The comedy and tragedy of the unconscious is that it rarely, if ever, gives us directions by way of detailed instructions. Instead, it prompts us to do its bidding with little more to go on than one word representations, or simplistic and exaggerated images of its intentions. Like a toddler in his limited vocabulary simply demanding, “juice!”—it’s not at all clear what kind of juice, or exactly how much juice, is being requested. It becomes our responsibility, then, to gather as much information as possible about the machinery and mechanics that we’re working with, so that when the unconscious does offer a simple prompt, we can interpret its request with wisdom and nuance.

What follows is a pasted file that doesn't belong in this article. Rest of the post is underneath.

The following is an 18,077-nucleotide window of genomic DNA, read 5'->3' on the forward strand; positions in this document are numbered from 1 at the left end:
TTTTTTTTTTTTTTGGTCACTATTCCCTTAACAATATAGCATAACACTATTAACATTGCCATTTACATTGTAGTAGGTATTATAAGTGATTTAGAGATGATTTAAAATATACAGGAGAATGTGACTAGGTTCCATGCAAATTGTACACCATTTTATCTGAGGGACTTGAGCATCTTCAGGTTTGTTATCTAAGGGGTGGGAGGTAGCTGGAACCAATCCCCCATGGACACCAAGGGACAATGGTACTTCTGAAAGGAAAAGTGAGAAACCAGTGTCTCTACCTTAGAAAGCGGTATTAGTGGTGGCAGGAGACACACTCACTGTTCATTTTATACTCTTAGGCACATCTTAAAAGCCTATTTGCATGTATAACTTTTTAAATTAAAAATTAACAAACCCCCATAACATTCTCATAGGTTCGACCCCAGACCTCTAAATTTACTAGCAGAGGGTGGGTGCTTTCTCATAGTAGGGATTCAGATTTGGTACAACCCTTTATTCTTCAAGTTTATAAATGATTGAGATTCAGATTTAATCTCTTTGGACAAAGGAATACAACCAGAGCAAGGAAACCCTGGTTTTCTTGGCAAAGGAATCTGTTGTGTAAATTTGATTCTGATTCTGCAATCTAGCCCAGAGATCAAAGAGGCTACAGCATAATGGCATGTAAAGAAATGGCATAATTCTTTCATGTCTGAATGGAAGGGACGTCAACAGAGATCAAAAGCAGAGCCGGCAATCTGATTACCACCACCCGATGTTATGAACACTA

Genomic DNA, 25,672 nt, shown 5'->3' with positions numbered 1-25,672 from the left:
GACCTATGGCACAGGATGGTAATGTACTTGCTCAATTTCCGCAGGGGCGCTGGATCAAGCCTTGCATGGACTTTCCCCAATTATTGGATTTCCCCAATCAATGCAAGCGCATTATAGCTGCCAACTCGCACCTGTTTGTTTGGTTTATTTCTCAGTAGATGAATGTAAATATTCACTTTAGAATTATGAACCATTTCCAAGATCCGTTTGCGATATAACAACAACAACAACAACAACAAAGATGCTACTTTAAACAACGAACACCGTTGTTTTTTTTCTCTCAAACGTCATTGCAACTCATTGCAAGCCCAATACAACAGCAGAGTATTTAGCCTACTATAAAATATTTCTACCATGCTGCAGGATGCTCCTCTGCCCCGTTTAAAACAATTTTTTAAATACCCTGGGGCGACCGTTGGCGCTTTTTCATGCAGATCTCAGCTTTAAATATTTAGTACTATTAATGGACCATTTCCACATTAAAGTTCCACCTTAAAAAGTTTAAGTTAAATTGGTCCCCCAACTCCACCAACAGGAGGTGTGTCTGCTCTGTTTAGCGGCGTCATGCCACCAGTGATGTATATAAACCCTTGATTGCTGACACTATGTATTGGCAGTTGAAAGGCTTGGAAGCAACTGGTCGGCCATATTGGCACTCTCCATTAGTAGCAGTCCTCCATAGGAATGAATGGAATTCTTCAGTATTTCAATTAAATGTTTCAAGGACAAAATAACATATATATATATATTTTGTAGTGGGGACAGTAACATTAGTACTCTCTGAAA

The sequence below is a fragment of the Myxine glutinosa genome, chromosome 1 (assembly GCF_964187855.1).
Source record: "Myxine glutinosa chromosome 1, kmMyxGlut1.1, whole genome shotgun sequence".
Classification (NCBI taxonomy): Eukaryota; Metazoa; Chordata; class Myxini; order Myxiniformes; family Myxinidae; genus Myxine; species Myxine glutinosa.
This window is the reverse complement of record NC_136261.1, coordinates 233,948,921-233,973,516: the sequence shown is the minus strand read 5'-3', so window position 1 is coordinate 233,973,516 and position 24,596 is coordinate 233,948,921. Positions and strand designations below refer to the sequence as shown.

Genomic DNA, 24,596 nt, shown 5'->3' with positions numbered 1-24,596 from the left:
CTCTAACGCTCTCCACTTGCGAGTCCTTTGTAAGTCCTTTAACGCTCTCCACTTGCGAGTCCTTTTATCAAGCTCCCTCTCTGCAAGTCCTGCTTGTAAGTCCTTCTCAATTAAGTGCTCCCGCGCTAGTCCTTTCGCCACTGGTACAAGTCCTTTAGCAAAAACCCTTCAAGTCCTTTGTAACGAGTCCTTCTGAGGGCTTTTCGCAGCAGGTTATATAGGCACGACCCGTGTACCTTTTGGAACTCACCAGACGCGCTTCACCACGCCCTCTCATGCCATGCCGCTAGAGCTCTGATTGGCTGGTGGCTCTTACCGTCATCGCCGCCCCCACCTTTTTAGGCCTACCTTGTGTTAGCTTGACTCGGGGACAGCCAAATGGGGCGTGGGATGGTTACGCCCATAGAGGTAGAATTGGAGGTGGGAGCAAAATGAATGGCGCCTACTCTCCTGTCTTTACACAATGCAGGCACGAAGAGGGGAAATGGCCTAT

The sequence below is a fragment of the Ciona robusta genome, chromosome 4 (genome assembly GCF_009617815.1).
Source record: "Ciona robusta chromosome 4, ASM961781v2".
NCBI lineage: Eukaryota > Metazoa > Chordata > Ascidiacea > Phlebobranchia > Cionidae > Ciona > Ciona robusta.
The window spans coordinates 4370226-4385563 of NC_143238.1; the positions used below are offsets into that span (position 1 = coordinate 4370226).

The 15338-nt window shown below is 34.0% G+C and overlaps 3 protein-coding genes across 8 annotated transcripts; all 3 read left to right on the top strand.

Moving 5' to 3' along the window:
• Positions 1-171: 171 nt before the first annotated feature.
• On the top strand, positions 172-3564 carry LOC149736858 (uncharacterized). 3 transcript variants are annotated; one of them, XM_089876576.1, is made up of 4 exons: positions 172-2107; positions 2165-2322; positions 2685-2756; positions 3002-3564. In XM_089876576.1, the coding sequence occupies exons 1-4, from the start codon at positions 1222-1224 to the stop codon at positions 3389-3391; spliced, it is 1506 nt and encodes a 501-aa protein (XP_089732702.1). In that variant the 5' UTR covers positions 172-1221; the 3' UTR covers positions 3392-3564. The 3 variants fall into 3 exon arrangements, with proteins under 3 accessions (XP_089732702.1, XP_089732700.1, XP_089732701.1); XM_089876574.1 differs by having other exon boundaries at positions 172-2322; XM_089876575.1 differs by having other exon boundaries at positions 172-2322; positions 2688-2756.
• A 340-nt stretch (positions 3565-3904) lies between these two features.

Based on the foregoing, it stands to reason that being an effective manager of our psychic energy is a major advantage in life—of getting the best possible mileage out of our journey. That requires being educated on our function stack so that we can make wiser choices about how to utilize our energy. Whether you’re just now noticing the check engine light starting to blink, or have finally come to a grinding halt, feeling broken down beyond repair, the good news is this: your primary, conscious energy source hasn’t left you, it’s still available to you, even if it needs a little TLC. It’s never too late to open up the manual and get it going again. With a little time, knowledge, and effort, you will eventually find yourself driving on all four cylinders.